What are the advantages of using rooted plugs versus starting with seeds?
This is a commonly asked question in the gardening world especially if you find yourself well into spring and haven’t started germinating small seeds yet. Spring is a very tough season to predict with inconsistent temperatures and overnight lows getting below freezing. Many gardeners start their warm season crops indoors to get a head start for when soil and air temperature level off and become more consistent. There are plenty of advantages to sow seeds indoors before the last frost of the season. It is a very inexpensive way to start your vegetable garden, all you need is a pack of vegetable seeds, seed-starting mix, and an empty egg carton. Simply fill each indent in the egg carton with some soil, place one seed in each pocket, cover lightly with soil and keep moist for a few weeks. Within just a few days you should be able to see signs of the first true leaves. Make sure to keep the carton near a south facing window, if possible, in order to get ample light.
Once the seedlings have reached a few inches in height, it will be time to transplant them into a larger pot. Fill your new pot roughly 3/4 of the way full with soil and carefully transplant the young plants into their new home. Lightly cover the seedling with soil and be mindful not to bury too much of the stem. Lightly water after transplanting and set back in a sunny location. It is important to let your plants dry out between watering and not keep them constantly water logged. If you are unsure, you can always add more water but you can never take any away. Feeling underneath the soil with your finger is the best way to get an idea of how moist the root zone is, if it feels dry then it’s time for some water! Keep your seedlings happy indoors until after the last frost and your vegetable garden will be well on its way.
Using Rooted Plugs
If you don’t have a green thumb or a lot of space, directly sowing seeds may sound like a ton of work. The best solution to creating an instant impact in your vegetable garden is utilizing rooted plugs. Plugs are a great alternative and a huge time saver in the Spring. They cost a bit more upfront than a seed packet would, but they require a lot less effort. When you buy rooted plugs, you know it’s a viable and healthy plant just by looking at it. When planting from seed a lot of things can go wrong. Germination from seed can be difficult sometimes, or you lose some during transplant into larger pots. Plugs can be a much easier route for those that have trouble growing, but still want to try their hand at gardening. Overall, plugs have a very established root system and integrate quickly into your garden. If you are looking for a quick way to fill your vegetable garden, plugs are the way to go!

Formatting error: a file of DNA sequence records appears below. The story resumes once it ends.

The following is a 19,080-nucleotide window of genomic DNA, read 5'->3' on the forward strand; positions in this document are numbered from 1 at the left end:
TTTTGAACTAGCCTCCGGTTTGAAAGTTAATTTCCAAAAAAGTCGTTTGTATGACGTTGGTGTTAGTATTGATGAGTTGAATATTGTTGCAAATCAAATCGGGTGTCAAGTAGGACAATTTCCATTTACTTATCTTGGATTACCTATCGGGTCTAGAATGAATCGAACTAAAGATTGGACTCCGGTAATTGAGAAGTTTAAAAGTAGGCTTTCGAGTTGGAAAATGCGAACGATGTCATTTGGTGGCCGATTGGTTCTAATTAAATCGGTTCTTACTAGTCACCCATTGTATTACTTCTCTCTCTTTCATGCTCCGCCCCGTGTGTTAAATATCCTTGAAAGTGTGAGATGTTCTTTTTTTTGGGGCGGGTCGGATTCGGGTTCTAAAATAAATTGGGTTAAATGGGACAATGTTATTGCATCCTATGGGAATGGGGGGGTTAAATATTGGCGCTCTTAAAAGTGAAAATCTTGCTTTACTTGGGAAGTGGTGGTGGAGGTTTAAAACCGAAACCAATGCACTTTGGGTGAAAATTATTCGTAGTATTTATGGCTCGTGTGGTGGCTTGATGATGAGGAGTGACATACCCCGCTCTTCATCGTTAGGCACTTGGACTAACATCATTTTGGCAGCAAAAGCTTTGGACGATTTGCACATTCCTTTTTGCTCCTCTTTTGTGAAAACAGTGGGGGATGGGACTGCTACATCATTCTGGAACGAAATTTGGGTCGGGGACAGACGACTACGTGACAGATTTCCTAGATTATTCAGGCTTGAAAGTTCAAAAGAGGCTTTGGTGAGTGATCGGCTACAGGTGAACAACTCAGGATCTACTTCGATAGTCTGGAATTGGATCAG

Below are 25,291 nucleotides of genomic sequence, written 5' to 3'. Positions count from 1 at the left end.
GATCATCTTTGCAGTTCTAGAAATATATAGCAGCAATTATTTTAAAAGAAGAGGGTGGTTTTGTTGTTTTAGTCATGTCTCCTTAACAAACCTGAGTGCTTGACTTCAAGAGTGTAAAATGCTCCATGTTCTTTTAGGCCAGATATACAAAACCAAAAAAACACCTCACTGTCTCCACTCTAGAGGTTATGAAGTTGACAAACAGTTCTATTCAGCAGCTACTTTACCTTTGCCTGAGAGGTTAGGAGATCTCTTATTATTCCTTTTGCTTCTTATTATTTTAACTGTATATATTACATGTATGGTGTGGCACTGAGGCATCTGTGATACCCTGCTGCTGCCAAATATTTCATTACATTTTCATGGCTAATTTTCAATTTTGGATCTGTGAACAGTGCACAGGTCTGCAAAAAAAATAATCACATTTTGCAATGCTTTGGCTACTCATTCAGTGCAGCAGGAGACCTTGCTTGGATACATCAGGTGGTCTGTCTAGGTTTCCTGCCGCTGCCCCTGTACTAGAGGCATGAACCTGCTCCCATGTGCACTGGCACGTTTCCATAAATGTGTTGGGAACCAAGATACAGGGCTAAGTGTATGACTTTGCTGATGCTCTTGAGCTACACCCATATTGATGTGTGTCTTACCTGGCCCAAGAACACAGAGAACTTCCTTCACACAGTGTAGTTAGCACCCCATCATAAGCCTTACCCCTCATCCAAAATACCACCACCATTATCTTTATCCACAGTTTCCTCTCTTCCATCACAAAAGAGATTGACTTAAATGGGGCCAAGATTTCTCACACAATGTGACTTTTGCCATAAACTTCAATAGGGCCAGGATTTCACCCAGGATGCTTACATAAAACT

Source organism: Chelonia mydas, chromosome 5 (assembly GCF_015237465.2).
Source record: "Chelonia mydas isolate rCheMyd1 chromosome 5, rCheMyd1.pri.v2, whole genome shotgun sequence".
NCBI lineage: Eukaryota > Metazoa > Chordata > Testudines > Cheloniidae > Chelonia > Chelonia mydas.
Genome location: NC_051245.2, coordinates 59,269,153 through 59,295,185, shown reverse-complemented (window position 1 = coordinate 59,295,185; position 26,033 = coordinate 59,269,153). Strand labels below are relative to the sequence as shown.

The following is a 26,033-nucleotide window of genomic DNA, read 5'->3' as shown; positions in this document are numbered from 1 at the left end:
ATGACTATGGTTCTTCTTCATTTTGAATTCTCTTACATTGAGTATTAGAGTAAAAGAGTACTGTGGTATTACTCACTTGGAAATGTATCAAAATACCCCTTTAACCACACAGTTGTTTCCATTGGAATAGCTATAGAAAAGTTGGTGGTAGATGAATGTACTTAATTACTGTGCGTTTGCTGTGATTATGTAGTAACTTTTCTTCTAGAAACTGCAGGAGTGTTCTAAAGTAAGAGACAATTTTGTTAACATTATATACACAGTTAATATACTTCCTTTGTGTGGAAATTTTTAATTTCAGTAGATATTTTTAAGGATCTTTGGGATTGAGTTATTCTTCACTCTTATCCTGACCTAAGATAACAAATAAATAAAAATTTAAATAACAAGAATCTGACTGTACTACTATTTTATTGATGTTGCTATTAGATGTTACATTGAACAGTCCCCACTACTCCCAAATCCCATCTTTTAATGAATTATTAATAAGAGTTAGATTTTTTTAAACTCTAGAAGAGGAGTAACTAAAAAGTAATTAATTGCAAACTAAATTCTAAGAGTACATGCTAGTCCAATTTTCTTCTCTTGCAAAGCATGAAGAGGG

You can pick up seed packets to start your vegetable garden at most hardware and gardening stores. Or you can check out the fast-growing plants we offer through our Edible Plant Program.
Planting seeds can always be an issue because of the poor germination rate. It is tough to start seeds indoors, especially before the last frost. This is mainly due to available daylight early in the season. Some gardeners find themselves losing most of their sprouts due to lack of water or over watering. Our solution to this is our Fast Start Plug Program. This allows us to ship healthy plant plugs directly to your door. We offer a variety of mixes tailored to your taste buds and cooking habits. We grow them out in our greenhouse, so you don’t have to! This is a super cost-effective way to start your growing season off on the right foot. Before you transplant our plugs from the trays it is important to amend your garden soil for the growing season. This can be done with some compost rich in organic matter mixed throughout your raised bed or vertical garden. Usually, this type of compost can be found at your local garden center. There are plenty of other amendments to be found as well, incorporating worm castings can be a great way to give your plants a head start. I recommend adding compost during late fall or early spring to let the soil components come together. When selecting a compost, it is always a good rule of thumb that it has little to zero odor. If you are able to smell it, the organic matter is still breaking down and has not completed its life cycle yet. Adding a “hot” batch of compost can be overwhelming to new plants.